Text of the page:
Waking with a start, Ryder stared at a hand that curled in nothing, and touched lips that insisted by sensation that they had just been kissed. He only meant to sit up, but the fever caught on his skin and stole the strength from his knees. Instead of sitting up, he slid out of bed. The floor, even the floor, felt hot under his cheek.
Head unsettled and distant from his body, he managed to pick himself up. Any number of things made sense that shouldn't have. His sweetheart, the one he didn't have, had leaned over him in the dark. And now the wind called- whispers in the trees, through the chimes. It seemed very clear that it would be cooler by the river.
So Ryder let himself into the hall, which was still. So still, and lit only by the low gold moon. Down the stairs, he told himself. Out the door. Down the allé.
5. May 1, 2010
Staggering out of his room, Alex jumped when his mother screamed. She stood outside the bathroom door, illuminated by faintly blue vanity lights. They cast shadows under her eyes and hollowed her cheeks- she was a ghost in the hallway, and Alex leaned against the wall to catch his breath.
"What's the matter?" she asked. Unaware that she was a phantom, she strode over and plastered both of her hands on his face. Her touch burned away the impressions the boy had left on his skin, and he fought the urge to push her away.
New shadows dug into her brow. "You're burning up."
Alex slid past her. "It's about a million degrees in here, I wonder why."
"Take some aspirin and go back to bed," she said.
She didn't need to know, but Alex told her anyway, "I'm going for a walk." And then he hit the stairs hard, bare feet rumbling like thunder that wouldn't come- because she'd tell him to stay away from the river.
And that's exactly where he was going.
6. May 1, 1861
The oak trees whispered overhead, prayers or warnings, hard to tell which. The crushed shell walk glowed in the dark, one of the reasons Ryder's mother had chosen Beau Temps. The trees, they were romantic- the walk, it was mystical, the river, it was a dream.
But he thought it sounded like old bones, that walk. Ryder smeared his hair off his brow, shivering when the shell cut into his bare feet. He didn't like his mother's dreams at all- he wished for his own back. For the black-eyed boy who kissed him without hesitation; as if he knew them. As if it were destiny.
The wind swept off the river, running fingers into his collar and teasing up the hem of his nightshirt. Ryder hurried, or he thought he did, because there was a silhouette there, broad shoulders outlined by in silver. The gentle waves of the river shone through him, throwing moonlight back at the stars.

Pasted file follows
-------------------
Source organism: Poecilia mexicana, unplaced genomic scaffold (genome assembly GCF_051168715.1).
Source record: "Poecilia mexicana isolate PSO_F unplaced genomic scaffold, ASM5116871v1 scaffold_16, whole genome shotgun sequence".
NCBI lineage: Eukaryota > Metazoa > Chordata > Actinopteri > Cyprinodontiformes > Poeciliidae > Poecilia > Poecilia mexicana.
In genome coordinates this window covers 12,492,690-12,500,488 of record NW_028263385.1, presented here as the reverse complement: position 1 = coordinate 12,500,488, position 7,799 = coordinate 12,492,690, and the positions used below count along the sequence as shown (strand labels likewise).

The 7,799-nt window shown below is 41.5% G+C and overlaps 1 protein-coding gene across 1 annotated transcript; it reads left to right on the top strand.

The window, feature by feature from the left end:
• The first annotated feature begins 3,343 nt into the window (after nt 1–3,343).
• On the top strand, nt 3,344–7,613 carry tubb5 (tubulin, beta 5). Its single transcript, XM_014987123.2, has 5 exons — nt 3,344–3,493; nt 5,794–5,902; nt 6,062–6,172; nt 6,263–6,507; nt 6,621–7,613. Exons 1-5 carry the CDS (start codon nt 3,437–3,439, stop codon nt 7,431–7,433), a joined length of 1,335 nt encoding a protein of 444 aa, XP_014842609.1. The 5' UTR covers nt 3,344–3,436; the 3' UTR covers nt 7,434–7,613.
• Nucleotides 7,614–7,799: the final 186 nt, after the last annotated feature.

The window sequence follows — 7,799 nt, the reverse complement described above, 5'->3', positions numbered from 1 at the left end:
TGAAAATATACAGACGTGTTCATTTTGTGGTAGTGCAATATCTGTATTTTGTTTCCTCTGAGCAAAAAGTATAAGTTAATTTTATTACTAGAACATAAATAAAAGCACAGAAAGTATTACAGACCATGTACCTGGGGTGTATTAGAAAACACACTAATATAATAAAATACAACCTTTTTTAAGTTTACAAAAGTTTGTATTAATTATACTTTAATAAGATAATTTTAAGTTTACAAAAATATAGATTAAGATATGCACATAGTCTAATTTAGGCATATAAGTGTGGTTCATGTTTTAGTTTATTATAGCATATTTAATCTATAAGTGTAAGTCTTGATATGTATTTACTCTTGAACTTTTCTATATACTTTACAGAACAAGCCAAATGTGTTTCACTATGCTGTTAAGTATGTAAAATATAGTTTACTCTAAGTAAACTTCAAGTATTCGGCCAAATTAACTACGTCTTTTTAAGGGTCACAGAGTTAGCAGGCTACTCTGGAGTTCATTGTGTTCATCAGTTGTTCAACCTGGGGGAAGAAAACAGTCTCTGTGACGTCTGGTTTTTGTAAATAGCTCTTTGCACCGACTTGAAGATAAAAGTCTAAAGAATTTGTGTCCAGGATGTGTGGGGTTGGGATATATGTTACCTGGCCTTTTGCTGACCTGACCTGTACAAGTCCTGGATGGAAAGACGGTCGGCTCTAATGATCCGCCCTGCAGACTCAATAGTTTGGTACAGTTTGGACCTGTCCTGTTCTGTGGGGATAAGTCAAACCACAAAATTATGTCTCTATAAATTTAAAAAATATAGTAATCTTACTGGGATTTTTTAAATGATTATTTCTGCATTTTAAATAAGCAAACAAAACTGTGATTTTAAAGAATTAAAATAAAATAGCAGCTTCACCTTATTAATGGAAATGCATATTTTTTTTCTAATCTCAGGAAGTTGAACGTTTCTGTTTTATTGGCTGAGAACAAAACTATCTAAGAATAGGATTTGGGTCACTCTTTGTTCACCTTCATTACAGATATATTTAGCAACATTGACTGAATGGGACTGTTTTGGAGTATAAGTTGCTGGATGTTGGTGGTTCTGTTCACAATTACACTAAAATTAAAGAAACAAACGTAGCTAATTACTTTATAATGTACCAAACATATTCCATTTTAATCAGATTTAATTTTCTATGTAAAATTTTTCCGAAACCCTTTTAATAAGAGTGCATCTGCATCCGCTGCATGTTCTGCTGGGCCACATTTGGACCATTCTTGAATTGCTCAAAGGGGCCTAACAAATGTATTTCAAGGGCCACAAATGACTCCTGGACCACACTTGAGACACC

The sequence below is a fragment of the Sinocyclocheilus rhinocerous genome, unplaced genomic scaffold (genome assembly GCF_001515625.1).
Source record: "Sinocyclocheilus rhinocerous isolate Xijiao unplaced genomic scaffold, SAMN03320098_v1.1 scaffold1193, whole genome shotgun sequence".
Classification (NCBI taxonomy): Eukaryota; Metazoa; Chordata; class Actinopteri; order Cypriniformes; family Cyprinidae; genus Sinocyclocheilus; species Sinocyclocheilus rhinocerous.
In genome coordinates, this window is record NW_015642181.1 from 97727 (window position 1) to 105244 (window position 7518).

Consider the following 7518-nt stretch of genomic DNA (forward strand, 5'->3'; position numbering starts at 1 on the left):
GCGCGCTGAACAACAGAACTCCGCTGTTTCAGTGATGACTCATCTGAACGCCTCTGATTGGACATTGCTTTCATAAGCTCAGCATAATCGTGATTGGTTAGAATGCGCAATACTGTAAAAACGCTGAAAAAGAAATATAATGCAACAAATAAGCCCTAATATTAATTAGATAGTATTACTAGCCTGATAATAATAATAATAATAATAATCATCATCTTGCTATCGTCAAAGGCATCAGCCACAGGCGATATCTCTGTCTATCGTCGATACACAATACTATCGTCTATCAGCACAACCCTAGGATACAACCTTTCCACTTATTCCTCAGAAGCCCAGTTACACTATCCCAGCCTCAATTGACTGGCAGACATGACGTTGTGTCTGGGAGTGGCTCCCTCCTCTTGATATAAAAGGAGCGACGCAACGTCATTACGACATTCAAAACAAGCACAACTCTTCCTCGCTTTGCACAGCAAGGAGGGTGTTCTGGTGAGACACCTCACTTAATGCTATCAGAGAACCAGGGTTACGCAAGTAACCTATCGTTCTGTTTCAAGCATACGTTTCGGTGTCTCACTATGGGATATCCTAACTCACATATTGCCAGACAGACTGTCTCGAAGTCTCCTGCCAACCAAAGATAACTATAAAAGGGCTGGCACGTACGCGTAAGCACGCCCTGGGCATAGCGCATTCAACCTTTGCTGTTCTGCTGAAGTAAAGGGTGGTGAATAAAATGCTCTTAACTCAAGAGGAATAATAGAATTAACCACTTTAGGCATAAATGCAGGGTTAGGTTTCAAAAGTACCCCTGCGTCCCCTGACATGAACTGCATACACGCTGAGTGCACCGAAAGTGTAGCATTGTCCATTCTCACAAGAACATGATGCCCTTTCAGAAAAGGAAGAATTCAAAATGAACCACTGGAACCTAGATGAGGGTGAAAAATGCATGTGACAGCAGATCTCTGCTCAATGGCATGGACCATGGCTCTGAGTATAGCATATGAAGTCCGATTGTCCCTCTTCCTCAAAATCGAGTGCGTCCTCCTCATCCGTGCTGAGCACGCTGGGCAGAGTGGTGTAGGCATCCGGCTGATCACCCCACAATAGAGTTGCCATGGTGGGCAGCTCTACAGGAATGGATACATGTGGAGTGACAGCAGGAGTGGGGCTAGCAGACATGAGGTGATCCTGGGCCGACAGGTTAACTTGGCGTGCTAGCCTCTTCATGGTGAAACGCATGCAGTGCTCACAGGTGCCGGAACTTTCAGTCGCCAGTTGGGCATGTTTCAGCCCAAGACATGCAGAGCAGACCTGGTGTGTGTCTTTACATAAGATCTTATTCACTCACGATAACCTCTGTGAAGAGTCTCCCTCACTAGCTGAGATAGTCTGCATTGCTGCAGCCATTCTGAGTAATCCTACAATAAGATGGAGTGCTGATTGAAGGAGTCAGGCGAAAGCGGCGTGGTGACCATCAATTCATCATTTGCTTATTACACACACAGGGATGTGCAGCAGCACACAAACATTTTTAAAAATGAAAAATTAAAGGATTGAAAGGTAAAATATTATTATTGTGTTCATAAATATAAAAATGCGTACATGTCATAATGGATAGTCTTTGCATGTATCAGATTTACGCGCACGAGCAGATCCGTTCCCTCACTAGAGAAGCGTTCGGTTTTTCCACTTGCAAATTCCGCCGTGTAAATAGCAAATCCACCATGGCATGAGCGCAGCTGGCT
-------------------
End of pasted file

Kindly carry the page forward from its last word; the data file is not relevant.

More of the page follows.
7. May 1, 2010
Alex turned, just as the haze in the air turned opaque. The boy was a black and white picture, painted on glass. Alex could see the house not just behind him, but through him. But he was the right one- he knew him, and he didn't; they fit together perfectly in a fevered dream. In lives they'd lived before, and likely would again.
"Took you long enough," Alex said, and held out his hand.
Ryder took it, and kissed it, offering yet another crooked smile. "You're always so impatient."
People in Ondine talked about it, of course. How that Yankee boy down the road walked into the river and disappeared. Nobody thought much of the family- a bunch of opportunists who got stuck living on the old gold coast- but they sent condolences and cassoulets all the same.
And after church, just among themselves, they agreed that Beau Temps had a taste for firstborn, northern-born sons. That house, they declared, was southern, through and through.
First, the Walker boy during the Civil War, now this Mallory boy- both of them up and disappearing into the Mississippi at night. If the Yankees knew better- but when did they ever?
Selma down at the paper managed to dig up pictures of both of them, and ran them with the story. Wasn't it funny, she mused, the way they seemed to lean to each other, like they could get out of their photos and somehow meet in the middle?
Saundra Mitchell has been a phone psychic, a car salesperson, a denture-deliverer and a layout waxer. She's dodged trains, endured basic training, and hitchhiked from Montana to California. She teaches herself languages, raises children, and makes paper for fun. She's also a screenwriter for Fresh Films and the author of Shadowed Summer, The Vespertine and The Springsweet. She always picks truth; dares are too easy.